The U.S. Supreme Court will hear arguments this morning in Kennedy v. Louisiana, a case involving the constitutionality of imposing the death penalty for child rape. In 1976 the Supreme Court banned capital punishment for the crime of rape, but Louisiana has since passed a law allowing execution for rape of a child under age 12, reasoning the Court’s holding only applied to rape of an adult woman. And even though, theoretically, there are other crimes a person could be convicted of and sentenced to death (i.e., treason, espionage), capital punishment has been used exclusively for murder convictions for decades.
The outcome of the case is expected to have a significant impact around the country, with Georgia, Montana, Oklahoma, South Carolina and Texas all have laws authorizing capital punishment for the rape of a child, and Missouri indicating it may follow suit. Any state wishing to enact such legislation, however, must outline the circumstances in which the death penalty is warranted.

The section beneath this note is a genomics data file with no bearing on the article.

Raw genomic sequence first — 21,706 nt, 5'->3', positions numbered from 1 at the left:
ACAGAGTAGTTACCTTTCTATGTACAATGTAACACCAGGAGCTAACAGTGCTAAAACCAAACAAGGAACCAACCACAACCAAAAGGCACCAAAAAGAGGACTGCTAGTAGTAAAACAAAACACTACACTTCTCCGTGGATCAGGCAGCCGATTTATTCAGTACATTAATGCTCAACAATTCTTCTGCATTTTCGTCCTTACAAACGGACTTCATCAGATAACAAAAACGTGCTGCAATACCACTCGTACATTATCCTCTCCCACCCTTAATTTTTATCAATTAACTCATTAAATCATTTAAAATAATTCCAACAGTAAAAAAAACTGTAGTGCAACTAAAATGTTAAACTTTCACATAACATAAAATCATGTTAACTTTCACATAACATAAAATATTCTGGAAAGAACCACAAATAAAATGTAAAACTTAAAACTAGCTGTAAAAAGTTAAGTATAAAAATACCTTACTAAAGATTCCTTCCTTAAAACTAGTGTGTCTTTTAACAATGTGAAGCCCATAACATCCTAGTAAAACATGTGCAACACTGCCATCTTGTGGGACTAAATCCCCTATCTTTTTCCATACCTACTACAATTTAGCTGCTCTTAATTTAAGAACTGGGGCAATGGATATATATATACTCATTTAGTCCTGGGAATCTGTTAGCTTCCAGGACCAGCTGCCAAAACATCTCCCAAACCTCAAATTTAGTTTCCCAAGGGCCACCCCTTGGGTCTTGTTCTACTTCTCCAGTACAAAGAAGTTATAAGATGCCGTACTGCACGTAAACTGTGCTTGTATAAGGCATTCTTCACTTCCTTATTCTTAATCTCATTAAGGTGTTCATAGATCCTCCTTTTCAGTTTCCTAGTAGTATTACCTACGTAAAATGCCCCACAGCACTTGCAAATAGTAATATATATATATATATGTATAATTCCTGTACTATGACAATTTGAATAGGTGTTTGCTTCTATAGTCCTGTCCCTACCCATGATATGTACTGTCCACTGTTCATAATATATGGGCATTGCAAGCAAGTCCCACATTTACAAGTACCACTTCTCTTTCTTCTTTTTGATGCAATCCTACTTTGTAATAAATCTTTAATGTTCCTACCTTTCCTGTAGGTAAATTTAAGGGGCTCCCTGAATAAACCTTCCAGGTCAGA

Simply sentencing child rapists to death, without aggravating circumstances, may be viewed by the Supreme Court as an arbitrary imposition of the death penalty. Under Louisiana law, a defendant convicted of aggravated rape of a child under the age of 12 qualifies for a death sentence. One of Kennedy’s arguments is that the Louisiana statute simply states the crime (aggravated rape) and restates the elements (child under 12).
Kennedy argues no aggravating factors are present, and most of the other states mentioned above with similar statutes require the defendant have a previous conviction of sexual assault. Louisiana maintains its statute should be narrowly construed because it only applies to defendants that seek out children under 12. The Court may find this is not narrow enough, because neither the judge nor the jury has an basis to differentiate between individual child rapists.